So, our educational system is creating people who have extremely good skills and strong know-how—a know-how which is created by investing into education. We have small class sizes and everyone is put in the same class, but we support struggling students more than others, because those individuals need more help. This helps us to be able to make sure we can use/develop everyone’s skills and potential.
This shouldn’t feel so revolutionary, but we’re trending in the exact opposite direction in the US at both the K-12 and college levels. A few weeks back, I criticized Duke’s Cathy Davidson’s “Remake Higher Education from the Ground Up” MOOC, as well as The Chronicle for giving one of her students a platform to rag on Stanley Fish. Well, the MOOC is done, and Davidson has now written her own piece about the experience. She says that going into the class, she had “so many reservations about MOOCs as pedagogy and as business model that [she] wanted to learn more about how they worked and didn’t work for [her], away from the obsessive MOOC hype and hysteria.” Fair enough. It continues in a good direction when she says that “as presently conceived, MOOCs are not a ‘solution’ to the problem of rising costs at American universities today.” Well, thank you, Dr. Davidson, for acknowledging what many of us “hysterics” have been saying for some time. Might we be on the same page? I doubt it.
The following paragraph is the most important in the piece:
Nor are MOOCs the cause of all problems facing American universities today. MOOCs did not create our adjunct crisis, our overstuffed lecture halls, or our crushing faculty workloads. The distress in higher education is a product of 50 years of neoliberalism, both the actual defunding of public higher education by state legislatures and the magical thinking that corporate administrators can run universities more cost-effectively than faculty members. They don’t. The major push to “corporatize” higher education has coincided with a rise, not a decrease, in costs. The greedy, corporate brutality of far too many contemporary universities is reminiscent of medieval monasteries of old. Let’s call it “turf and serf”: real-estate land grabs, exploitation of faculty labor, and burdening of students with crushing debt. MOOCs may be a manifestation of the problem, but they are hardly its cause. We addressed those harsh, overarching economic realities directly in “The History and Future of (Mostly) Higher Education.”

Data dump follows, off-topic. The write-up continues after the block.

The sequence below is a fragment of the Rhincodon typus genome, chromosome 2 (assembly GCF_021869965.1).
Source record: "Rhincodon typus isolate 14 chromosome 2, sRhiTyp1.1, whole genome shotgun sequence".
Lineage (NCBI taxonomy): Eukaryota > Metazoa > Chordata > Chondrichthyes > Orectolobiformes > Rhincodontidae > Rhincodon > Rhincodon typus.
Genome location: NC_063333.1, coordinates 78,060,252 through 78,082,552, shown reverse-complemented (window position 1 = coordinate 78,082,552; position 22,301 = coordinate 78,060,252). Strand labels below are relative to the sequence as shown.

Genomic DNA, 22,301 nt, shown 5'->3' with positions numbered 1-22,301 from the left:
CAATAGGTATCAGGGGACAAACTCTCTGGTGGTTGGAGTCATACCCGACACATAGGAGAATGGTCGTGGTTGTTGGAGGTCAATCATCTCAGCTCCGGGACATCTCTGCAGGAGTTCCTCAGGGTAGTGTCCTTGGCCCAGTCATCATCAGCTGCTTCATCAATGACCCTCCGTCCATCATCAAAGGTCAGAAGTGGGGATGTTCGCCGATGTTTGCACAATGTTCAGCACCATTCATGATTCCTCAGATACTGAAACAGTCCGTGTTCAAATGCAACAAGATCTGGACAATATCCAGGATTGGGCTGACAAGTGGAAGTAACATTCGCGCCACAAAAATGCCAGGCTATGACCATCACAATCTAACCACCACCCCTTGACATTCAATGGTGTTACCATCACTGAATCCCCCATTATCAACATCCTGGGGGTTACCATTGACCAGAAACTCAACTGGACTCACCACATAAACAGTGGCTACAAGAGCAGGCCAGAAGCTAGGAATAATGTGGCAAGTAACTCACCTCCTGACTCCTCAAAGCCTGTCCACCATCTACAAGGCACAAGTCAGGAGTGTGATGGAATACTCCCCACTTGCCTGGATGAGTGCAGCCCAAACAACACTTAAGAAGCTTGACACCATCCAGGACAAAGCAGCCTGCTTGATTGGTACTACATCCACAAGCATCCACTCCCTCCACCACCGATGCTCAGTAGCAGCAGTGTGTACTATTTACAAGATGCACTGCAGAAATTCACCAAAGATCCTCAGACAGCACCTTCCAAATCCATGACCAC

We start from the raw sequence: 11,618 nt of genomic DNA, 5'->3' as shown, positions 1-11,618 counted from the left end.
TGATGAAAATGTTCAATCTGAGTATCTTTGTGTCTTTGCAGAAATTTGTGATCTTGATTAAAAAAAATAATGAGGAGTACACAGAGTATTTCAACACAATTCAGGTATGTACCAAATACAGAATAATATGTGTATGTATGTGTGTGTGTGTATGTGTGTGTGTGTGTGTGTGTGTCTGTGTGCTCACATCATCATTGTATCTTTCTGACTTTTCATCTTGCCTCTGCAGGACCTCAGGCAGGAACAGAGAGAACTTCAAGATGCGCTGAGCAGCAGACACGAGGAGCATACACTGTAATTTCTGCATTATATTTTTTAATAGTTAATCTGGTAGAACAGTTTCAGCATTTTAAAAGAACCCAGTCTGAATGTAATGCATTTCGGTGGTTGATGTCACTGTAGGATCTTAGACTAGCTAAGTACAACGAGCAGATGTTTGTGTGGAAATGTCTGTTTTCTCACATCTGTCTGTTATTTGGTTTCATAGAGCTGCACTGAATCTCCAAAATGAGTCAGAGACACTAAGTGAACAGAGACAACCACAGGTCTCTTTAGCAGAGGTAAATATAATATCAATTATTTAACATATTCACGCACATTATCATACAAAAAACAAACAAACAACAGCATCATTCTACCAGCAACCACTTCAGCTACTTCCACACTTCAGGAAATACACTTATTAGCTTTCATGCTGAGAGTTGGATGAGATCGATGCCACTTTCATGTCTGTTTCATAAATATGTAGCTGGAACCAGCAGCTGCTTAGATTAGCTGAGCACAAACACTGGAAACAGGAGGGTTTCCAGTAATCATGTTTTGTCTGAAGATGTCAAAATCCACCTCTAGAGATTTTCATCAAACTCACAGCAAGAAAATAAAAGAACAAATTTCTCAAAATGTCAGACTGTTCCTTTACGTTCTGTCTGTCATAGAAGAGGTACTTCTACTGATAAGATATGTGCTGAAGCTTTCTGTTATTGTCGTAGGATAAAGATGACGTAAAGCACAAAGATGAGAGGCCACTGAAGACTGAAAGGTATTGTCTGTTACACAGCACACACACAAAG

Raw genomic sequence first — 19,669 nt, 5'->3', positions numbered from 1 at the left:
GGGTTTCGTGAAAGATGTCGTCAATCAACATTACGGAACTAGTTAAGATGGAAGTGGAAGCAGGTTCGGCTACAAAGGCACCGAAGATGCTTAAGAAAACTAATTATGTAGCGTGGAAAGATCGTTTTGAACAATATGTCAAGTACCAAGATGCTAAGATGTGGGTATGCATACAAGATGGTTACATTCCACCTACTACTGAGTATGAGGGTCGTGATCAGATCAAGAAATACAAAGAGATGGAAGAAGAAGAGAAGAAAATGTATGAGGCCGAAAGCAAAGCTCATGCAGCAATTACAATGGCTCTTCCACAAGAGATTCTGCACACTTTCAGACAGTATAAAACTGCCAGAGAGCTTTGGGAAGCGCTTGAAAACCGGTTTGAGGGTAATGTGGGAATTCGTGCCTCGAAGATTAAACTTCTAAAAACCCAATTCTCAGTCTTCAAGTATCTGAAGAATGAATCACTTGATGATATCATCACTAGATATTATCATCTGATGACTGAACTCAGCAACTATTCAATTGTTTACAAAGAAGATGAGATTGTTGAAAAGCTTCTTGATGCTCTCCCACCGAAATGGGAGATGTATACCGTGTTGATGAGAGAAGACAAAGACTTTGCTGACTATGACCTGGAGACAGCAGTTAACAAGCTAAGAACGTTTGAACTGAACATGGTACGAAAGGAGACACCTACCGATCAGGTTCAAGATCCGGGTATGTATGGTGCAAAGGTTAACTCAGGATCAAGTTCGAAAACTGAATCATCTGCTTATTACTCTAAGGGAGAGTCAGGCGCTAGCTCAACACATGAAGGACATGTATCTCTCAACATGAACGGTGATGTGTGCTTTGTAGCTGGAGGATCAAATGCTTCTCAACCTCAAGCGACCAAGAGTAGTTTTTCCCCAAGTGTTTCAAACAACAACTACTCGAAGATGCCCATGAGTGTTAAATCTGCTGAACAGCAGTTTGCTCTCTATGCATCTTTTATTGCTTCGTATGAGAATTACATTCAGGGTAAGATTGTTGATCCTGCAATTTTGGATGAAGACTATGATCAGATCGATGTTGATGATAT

As far as I know, no one has argued that MOOCs caused our crisis in higher ed. That would be silly. However, this distinction between MOOCs as a manifestation of the problems of neoliberalism and the cause allows Davidson to gush for several paragraphs about how her MOOC could be the start of a “movement.” And she may be right, if by “movement” she means a movement toward more MOOCs and less funding for public education. By working within the logic of neoliberalism, Davidson’s MOOC does neoliberalism’s bidding. Her project isn’t radical, like the simultaneously conservative and socialist Finnish education system. It’s using the master’s tools to build up his house while telling yourself you’re tearing it down. Anya Kamenetz makes the same mistake when she assumes that the ideas in her “$10K BA” won’t be used as an excuse to kill public education once and for all by cutting funding to the bone. While I have to assume good will on the parts of both Davidson and Kamenetz, the fact that they seem more interested in exploring “stirring, rich” MOOC environments than fighting for smaller class sizes, increased teacher autonomy and compensation, fewer standardized tests, and student and parent accountability is disheartening. Neoliberalism is winning, folks. Most Americans are losing.